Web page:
6 thoughts on “When the Settlers Arrived Across the Blue Water: Two Towns Get Ready to Turn 375

  • November 14, 2014 at 2:52 pm
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    Indeed, it seems quite hypocritical, especially nowadays, when you consider that the main reason for Rev. Youngs leaving England was to escape religious intolerance! Still, it must be kept in mind that 1640 was a VERY different time. Those who followed Youngs here from Southwold to Southold were of like mind, and one of the things those early communities needed for cohesive living (especially in a scary new world) was some form of legal/religious grounding to maintain order and control. For those early settlers, a theocracy seemed the only option, and any challenge to that would constitute a threat (real or imagined) to the survival of the community.
    However, it obviously did not take long for other people of other persuasions to arrive in the “New World” and begin to influence and change what would become, nearly 150 years later, the America wherein freedom of religion would be a constitutional right and guarantee.
    All that said, you might still want to check Ms. Booth’s story, which appears to be an inaccurate account. By most accounts, Humphrey Norton was a troublemaker (actually hypocritical for a Quaker!) with a persecution complex, who had freshly come from England in 1657 (after being arrested on several occasions there), and proceeded to lay curses on Puritan ministers from Massachusetts all the way to Long Island. Actually, for his disruption in Southold, he was arrested and shipped to New Haven, CT. It was THERE where John Davenport, the Puritan minister, decided to prosecute him as described by Ms. Booth:
    http://en.wikisource.org/wiki/Norton,_Humphrey_%28DNB00%29
    Meanwhile, persecution of Quakers was apparently widespread throughout the colonies. It may be interesting to note that Shelter Island became a haven for persecuted Quakers (hence the name Shelter).
    Still, it is remarkable that religious, racial, and social intolerance is, sadly, still visible and very much with us today – something I find very little excuse for, but something we should and must fight every time it rears its ugly head. We should have no tolerance for intolerance!

    Reply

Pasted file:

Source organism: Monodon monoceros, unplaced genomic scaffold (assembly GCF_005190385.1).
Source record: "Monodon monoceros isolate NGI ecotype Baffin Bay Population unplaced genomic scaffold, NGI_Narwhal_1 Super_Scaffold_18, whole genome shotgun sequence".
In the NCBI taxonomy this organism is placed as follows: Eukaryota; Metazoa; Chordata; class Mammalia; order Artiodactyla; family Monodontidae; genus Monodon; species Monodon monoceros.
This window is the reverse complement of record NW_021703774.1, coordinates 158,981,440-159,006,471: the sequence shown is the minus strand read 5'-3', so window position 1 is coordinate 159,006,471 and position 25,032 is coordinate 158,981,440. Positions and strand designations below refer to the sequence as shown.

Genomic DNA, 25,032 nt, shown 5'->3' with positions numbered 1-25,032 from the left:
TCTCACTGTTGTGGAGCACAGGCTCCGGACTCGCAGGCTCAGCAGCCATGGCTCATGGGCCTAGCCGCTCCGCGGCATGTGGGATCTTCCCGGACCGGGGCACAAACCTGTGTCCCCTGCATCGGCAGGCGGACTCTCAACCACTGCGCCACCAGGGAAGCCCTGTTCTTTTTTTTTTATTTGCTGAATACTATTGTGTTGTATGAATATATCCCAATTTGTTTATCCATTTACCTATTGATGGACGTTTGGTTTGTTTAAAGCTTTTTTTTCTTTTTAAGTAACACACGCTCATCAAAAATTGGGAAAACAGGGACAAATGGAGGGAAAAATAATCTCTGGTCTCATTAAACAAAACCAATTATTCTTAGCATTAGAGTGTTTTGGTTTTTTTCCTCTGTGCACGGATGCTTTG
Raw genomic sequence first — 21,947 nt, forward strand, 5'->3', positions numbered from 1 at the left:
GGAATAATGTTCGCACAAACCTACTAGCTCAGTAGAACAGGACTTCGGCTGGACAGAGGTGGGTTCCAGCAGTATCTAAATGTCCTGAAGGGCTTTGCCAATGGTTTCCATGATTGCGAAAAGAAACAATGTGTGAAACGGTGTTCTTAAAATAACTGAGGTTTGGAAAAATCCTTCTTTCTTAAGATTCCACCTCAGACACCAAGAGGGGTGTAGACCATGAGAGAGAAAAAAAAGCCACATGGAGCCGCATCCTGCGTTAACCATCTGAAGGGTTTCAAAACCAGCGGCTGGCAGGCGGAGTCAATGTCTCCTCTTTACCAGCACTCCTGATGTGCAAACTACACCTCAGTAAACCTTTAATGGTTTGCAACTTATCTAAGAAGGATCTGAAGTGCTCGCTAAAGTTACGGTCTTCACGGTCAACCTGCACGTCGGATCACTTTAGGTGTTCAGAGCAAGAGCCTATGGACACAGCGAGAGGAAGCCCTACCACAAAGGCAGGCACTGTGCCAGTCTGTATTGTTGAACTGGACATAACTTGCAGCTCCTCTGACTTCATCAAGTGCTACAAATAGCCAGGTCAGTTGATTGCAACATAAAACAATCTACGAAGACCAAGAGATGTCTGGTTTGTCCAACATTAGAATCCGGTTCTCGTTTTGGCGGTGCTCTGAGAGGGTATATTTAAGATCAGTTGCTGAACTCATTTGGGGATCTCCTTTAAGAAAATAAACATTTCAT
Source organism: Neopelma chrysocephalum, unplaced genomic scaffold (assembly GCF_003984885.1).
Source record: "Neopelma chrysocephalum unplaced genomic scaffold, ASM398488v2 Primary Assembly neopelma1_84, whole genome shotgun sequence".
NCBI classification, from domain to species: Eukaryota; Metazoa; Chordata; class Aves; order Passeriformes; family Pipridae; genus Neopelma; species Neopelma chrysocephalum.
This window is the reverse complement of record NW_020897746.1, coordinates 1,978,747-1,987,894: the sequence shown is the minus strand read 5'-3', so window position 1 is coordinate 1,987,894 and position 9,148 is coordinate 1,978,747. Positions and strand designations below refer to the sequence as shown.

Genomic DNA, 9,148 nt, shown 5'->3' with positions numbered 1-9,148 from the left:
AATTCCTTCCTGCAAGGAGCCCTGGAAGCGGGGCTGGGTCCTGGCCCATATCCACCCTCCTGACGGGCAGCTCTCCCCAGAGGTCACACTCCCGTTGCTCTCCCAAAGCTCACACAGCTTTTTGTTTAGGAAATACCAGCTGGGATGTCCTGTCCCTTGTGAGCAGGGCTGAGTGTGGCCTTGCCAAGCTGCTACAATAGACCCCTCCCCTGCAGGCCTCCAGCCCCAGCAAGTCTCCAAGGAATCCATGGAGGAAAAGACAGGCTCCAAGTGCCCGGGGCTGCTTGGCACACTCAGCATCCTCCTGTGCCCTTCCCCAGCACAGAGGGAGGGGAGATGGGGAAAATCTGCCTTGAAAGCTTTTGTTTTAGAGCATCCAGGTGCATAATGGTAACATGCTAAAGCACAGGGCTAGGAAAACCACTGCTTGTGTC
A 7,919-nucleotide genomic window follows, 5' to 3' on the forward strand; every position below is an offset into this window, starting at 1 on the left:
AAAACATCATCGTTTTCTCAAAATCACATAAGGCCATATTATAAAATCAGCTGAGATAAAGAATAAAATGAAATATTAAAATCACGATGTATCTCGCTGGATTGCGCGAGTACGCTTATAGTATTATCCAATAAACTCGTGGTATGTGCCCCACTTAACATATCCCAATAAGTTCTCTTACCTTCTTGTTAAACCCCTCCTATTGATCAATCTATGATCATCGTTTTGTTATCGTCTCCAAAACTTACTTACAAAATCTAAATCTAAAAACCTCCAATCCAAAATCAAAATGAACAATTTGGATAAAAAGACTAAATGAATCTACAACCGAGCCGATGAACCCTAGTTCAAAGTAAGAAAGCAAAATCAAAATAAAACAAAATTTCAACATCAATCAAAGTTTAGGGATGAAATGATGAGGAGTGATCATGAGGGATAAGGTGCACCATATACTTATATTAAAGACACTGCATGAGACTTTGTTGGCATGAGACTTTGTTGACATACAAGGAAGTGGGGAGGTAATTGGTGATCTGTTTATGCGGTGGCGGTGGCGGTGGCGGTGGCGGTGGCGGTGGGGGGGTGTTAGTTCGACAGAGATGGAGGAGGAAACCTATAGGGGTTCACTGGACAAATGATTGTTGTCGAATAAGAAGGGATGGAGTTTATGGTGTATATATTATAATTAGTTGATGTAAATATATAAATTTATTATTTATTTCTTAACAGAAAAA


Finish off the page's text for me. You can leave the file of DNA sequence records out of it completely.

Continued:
• November 16, 2014 at 8:46 am
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    I am also a direct descendant of Rev Young(s) and I agree that the heretic story is probably folklore, unsubstantiated and exaggerated at best. If that were actually happening, there would have been more than one incidence reported. According to my grandmother, the Southold colony was begun in 1638. I love your work and always enjoy reading it. Can I just say that “irregardless” is an incorrect double negative?

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  • November 17, 2014 at 10:17 am
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    Very interesting! Thank you both. I’ll mention this to the town historian…

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  • November 19, 2014 at 12:45 pm
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    Just discovered this site and find story very interesting. Since moving back to NY and settling in Mattituck full time, I have discovered and affirmed that my wife is a direct decedent of one of the Rev. Youngs bunch. Thomas Brush who married Rebecca Conklin. Thomas Brush supposedly helped to layout the original town boundary and owned the land that the Feather Hill shopping center sits. She is also decended to South Fork settler Abraham Van Schaick ( VanScoy). I am still pursuing this history and would love to know who to contact to add to or correct the data we have collected. The Van Schaicks (VanScoys) and Brushes (not all) left and settled Huntington and the Putnam County area upstate. Would love to hear from anyone related or with more knowledge.

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  • January 13, 2015 at 12:47 pm
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    Im a decedent of the Sayres I have actually seen the bill of sale for the schooner they bought in England and sailed on

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  • February 1, 2015 at 11:54 pm
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    i am a decedent of the ‘Terry’s’ , one of the families that came over with the Rev. Young and just over the last couple of years have come to know the history……very fascinating….my paternal grandmother was Elizabeth Terry

    Reply